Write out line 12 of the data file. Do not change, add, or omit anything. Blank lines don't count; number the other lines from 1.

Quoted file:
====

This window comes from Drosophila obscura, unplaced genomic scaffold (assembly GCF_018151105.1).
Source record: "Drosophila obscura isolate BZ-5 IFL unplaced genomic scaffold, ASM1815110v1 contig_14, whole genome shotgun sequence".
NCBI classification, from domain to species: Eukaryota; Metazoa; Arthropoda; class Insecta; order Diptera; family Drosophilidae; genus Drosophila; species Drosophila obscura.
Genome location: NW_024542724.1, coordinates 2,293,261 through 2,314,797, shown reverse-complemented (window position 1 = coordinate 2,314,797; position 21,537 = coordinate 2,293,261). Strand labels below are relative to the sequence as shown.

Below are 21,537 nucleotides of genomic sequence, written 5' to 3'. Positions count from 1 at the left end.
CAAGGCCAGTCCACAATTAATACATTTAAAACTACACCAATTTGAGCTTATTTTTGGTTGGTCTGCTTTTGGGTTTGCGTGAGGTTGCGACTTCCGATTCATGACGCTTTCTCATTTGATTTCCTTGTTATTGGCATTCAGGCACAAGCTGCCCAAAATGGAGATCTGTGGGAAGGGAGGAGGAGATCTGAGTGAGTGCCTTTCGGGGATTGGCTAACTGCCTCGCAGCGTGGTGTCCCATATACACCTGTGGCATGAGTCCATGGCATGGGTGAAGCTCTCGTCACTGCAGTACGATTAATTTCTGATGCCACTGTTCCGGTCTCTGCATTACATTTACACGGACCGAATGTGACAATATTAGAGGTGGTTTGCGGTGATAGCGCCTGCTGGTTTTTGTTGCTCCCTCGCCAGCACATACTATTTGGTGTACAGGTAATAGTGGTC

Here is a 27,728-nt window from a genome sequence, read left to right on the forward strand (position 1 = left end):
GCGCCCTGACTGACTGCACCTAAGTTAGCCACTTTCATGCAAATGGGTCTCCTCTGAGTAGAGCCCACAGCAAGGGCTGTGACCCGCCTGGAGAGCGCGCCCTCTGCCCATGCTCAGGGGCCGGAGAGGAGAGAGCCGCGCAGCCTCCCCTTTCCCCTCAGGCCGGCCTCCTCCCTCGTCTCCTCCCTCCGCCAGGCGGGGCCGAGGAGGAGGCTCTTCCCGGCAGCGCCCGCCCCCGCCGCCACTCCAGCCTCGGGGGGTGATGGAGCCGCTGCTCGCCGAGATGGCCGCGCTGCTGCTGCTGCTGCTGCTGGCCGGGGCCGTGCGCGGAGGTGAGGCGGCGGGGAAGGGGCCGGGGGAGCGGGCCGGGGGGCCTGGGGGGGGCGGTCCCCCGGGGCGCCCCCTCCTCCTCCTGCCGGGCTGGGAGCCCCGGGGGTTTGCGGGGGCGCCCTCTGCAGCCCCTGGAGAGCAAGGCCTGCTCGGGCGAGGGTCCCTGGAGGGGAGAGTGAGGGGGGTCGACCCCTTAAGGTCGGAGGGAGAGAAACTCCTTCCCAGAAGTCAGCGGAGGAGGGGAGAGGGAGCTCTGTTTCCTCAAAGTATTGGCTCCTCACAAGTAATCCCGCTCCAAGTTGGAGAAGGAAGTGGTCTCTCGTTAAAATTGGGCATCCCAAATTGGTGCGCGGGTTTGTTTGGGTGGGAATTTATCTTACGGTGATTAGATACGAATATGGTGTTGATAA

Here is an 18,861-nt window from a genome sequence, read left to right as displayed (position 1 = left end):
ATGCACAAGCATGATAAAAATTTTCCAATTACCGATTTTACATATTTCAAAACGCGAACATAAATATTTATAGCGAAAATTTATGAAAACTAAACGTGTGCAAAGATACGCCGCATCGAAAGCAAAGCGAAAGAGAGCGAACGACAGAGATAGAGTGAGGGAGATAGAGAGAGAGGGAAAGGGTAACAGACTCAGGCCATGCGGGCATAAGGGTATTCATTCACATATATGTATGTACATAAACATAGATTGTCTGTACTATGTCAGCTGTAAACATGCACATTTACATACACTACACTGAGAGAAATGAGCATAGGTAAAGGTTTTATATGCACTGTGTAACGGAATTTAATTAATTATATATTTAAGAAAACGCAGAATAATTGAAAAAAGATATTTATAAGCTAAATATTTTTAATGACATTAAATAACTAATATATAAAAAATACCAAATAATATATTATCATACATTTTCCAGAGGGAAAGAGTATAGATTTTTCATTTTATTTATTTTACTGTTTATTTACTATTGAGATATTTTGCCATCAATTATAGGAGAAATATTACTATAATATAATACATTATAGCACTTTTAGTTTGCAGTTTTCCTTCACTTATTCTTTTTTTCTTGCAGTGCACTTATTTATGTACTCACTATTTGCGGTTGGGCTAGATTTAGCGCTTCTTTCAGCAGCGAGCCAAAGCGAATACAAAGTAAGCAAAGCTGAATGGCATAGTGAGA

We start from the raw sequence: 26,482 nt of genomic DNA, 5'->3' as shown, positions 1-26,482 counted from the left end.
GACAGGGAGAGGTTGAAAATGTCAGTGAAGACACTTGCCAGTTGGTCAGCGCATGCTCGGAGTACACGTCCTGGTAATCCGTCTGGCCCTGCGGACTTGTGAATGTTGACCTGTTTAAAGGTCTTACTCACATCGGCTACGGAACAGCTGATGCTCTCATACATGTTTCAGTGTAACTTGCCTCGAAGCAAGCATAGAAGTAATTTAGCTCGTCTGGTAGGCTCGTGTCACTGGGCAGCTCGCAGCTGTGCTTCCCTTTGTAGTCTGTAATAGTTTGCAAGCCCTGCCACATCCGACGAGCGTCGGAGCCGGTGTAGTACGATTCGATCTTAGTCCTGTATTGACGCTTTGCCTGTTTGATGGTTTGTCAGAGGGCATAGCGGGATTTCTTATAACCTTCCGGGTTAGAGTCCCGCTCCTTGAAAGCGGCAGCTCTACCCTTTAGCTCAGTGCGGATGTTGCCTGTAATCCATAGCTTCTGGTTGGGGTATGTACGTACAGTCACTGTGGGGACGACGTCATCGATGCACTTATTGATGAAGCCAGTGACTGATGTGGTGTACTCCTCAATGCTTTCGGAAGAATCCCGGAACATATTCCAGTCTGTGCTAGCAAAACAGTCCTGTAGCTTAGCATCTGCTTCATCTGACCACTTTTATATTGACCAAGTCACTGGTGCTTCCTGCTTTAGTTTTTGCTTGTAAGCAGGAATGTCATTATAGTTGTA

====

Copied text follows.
GACAGGGAGAGGTTGAAAATGTCAGTGAAGACACTTGCCAGTTGGTCAGCGCATGCTCGGAGTACACGTCCTGGTAATCCGTCTGGCCCTGCGGACTTGTGAATGTTGACCTGTTTAAAGGTCTTACTCACATCGGCTACGGAACAGCTGATGCTCTCATACATGTTTCAGTGTAACTTGCCTCGAAGCAAGCATAGAAGTAATTTAGCTCGTCTGGTAGGCTCGTGTCACTGGGCAGCTCGCAGCTGTGCTTCCCTTTGTAGTCTGTAATAGTTTGCAAGCCCTGCCACATCCGACGAGCGTCGGAGCCGGTGTAGTACGATTCGATCTTAGTCCTGTATTGACGCTTTGCCTGTTTGATGGTTTGTCAGAGGGCATAGCGGGATTTCTTATAACCTTCCGGGTTAGAGTCCCGCTCCTTGAAAGCGGCAGCTCTACCCTTTAGCTCAGTGCGGATGTTGCCTGTAATCCATAGCTTCTGGTTGGGGTATGTACGTACAGTCACTGTGGGGACGACGTCATCGATGCACTTATTGATGAAGCCAGTGACTGATGTGGTGTACTCCTCAATGCTTTCGGAAGAATCCCGGAACATATTCCAGTCTGTGCTAGCAAAACAGTCCTGTAGCTTAGCATCTGCTTCATCTGACCACTTTTATATTGACCAAGTCACTGGTGCTTCCTGCTTTAGTTTTTGCTTGTAAGCAGGAATGTCATTATAGTTGTA